Oscar’s Weird Science Remains a Head-Scratcher

It’s 3½ months until the Academy Awards, and the general campaign lament is “It’s a weird year.” In truth, every year is unpredictable, but 2015 seems weird because people expect it to follow patterns — they WANT it to follow patterns. And with Oscar, that’s never gonna happen.

Studios and Oscar analysts try to apply mathematical precision to something that cannot be measured: Personal taste. So there is a lot of pontificating, speculating, arguing, but it’s all ultimately guesswork about what people like and why.

This year seems strange because of four key factors: history, timing, overpopulation and misperception.

1. History. At this point in the race, we had front-runners for the past two years: “12 Years a Slave” and “Gravity” in 2013; and “Boyhood” and “Birdman” last year. But those two years were oddities and spoiled us. In 2012, for example, people liked “Argo” but it wasn’t necessarily The One to Beat. This year, there are several great films, but no one knows what to make of them. Some people are convinced “The Martian” is the front-runner. Others aren’t sure it will even get a best-picture nomination. That same yin-yang confusion applies to a dozen other pictures. There is great filmmaking in “Inside Out,” “Straight Outta Compton” and “Mad Max: Fury Road.” Will they be nominated? Yes, no, maybe. The Oscars are like a political race, but with no polling and no voting records from past elections to provide clues. And while the notion of “no clear front-runner” is upsetting to many, it’s standard.

2. Timing. We still haven’t adjusted to the fact that the Academy moved its awards a month earlier (which started with the films of 2003). With Oscar, timing is a crucial factor and studios are trying to gauge how to continue the buzz on such fest offerings as “Bridge of Spies,” “Brooklyn,” “Carol,” and “The Danish Girl.” Screenings, Q&As and parties/receptions are already in full swing, but strategists are trying to build interest without overselling a film. And everybody is focusing on films that are largely unseen, including “The Revenant,” “The Big Short,” “Joy,” “The Heart of the Sea,” “Hateful Eight.”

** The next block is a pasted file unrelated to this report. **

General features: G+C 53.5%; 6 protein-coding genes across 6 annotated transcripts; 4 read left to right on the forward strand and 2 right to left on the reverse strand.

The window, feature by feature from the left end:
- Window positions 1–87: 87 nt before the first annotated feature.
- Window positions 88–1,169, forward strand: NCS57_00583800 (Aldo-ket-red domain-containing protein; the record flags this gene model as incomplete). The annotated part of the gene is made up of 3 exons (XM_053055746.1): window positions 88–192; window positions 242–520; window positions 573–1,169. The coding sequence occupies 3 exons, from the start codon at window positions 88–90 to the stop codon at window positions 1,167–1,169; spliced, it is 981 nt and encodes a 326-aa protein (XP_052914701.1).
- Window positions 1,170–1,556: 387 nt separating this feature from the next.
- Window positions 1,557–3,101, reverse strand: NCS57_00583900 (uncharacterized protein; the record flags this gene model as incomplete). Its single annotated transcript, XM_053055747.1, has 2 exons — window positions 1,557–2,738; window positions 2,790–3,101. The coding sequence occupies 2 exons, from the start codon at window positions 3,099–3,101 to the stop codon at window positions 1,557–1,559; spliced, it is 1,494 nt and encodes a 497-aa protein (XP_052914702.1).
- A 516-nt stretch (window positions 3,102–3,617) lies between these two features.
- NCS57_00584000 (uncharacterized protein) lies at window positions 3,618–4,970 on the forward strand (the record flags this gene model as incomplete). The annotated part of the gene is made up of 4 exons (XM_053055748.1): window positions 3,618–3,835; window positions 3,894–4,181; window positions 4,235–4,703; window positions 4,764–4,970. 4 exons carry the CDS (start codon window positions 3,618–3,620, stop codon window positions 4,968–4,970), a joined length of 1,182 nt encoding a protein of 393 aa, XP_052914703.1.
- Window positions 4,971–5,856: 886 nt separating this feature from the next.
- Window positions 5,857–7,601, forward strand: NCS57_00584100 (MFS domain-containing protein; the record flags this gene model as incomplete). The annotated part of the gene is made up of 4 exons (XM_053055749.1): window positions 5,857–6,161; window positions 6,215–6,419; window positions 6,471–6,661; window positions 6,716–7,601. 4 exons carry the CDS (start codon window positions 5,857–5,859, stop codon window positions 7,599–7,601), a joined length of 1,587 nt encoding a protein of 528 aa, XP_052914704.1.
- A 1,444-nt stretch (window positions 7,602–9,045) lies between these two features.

3. Overpopulation. The Oscar uncertainty is no greater this year than in the past. It just seems more confusing, because there are more people talking about it. Every year, the Academy of Motion Picture Arts & Sciences gets an increase in the number of news outlets applying for credentials. Because this, studios are hiring more PR companies to deal with all these pesky reporters. The number of participants has grown significantly since olden times (i.e. 10 years ago). With more reporters and more publicists, the noise gets louder.

4. Misperception. Many Oscar pundits are speculating whether the box office for “Black Mass” and “Steve Jobs” will be a factor in their awards futures. Maybe. But here’s some perspective: Best picture winner “The Artist” had $9 million in box office when Oscar nominations were announced — and both “Mass” and “Jobs” have already passed that mark. The worldwide total of top prize recipient “Hurt Locker,” after the final ceremony, was only $49 million. So there’s no consistent connection between boxoffice and awards. In terms of tastes, some Oscar handicappers have worried that no film so far has across-the-board love. But actually, that’s true of most nominees and even winners. Some films have been described as tough to watch, including “Beasts of No Nation,” “Room” and “Son of Saul.” But the people who like those movies REALLY like those movies, and that’s what’s important. In Oscars, passion will always outweigh mass acceptance.
Did we answer your questions about this year’s race? Of course not, because there ARE no answers at this point. The season is just getting under way — so try to enjoy the ride.

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